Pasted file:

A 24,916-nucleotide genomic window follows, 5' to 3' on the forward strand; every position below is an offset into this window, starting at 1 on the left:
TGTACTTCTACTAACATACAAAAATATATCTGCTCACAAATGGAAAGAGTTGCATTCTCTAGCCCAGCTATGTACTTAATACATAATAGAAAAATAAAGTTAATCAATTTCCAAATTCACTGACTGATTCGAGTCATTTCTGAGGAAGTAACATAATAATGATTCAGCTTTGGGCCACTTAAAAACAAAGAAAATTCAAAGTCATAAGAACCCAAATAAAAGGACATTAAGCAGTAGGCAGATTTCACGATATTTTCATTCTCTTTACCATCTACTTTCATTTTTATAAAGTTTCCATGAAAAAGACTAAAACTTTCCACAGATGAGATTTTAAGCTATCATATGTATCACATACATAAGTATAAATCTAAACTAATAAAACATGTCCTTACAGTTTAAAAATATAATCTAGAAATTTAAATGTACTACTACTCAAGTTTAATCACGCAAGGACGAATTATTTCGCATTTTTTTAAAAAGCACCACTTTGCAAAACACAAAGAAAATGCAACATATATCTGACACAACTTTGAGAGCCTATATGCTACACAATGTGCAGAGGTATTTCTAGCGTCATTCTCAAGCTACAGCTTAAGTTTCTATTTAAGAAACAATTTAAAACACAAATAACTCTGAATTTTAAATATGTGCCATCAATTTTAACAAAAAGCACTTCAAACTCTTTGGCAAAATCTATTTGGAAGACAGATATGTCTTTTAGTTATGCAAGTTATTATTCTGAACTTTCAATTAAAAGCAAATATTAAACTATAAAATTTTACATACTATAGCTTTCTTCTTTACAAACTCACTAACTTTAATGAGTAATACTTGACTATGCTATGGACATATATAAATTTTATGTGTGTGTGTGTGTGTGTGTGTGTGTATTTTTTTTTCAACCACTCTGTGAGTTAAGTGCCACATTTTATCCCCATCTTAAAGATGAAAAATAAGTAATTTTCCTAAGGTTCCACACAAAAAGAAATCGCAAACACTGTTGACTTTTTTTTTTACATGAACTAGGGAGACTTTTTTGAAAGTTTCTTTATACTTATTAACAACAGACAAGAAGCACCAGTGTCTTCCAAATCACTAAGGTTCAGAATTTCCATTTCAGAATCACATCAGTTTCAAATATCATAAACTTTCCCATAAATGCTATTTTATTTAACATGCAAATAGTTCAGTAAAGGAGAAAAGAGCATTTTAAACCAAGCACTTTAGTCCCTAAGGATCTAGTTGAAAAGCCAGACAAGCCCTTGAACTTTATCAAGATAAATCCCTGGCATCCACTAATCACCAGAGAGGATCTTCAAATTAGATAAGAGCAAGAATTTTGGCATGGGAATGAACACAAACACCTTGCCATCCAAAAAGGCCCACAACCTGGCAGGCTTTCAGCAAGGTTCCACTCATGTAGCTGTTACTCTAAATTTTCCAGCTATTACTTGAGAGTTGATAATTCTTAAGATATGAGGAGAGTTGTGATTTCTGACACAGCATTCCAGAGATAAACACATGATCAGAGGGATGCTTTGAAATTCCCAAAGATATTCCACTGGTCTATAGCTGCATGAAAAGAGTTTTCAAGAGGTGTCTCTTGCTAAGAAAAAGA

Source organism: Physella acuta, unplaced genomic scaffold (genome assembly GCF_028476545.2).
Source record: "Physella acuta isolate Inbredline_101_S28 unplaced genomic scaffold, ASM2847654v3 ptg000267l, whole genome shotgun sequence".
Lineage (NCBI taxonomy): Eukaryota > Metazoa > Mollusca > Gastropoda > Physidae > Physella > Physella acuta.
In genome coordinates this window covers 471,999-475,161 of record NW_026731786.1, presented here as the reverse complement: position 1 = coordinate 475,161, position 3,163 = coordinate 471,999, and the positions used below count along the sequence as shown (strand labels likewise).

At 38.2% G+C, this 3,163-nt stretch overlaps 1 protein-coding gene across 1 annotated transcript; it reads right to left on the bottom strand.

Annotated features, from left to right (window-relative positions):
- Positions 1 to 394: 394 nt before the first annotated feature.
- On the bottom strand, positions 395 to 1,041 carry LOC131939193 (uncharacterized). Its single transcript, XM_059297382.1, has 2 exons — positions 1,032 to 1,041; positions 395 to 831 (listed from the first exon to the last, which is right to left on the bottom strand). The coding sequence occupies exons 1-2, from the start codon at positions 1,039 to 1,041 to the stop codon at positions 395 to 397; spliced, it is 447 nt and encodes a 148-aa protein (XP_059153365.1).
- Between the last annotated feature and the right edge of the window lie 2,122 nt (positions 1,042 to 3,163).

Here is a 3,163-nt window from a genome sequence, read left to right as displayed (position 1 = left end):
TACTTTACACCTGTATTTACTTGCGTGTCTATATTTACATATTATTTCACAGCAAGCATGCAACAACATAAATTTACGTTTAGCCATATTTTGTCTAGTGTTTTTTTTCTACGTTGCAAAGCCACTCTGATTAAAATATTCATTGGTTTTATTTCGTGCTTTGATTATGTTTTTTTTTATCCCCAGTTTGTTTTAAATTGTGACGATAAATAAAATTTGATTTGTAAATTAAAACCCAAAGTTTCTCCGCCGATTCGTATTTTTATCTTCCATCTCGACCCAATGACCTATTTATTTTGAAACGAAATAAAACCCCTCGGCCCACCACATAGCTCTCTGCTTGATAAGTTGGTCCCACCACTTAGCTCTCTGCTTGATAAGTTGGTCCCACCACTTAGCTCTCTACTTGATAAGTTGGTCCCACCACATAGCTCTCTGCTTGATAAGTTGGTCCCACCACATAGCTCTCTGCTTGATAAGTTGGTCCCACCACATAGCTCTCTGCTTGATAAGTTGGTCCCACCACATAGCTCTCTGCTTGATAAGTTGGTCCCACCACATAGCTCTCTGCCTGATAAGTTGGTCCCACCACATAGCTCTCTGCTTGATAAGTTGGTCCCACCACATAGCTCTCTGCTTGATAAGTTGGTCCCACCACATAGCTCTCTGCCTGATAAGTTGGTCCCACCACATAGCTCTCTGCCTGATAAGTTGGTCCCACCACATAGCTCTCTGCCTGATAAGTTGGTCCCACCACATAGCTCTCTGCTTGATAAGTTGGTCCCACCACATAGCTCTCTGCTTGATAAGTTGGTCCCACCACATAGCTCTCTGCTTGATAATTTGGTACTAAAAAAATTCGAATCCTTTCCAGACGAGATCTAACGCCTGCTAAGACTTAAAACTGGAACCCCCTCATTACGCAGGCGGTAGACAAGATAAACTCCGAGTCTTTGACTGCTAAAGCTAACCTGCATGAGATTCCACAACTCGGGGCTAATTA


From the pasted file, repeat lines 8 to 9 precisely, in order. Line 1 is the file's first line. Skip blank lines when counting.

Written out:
Annotated features, from left to right (window-relative positions):
- Positions 1 to 394: 394 nt before the first annotated feature.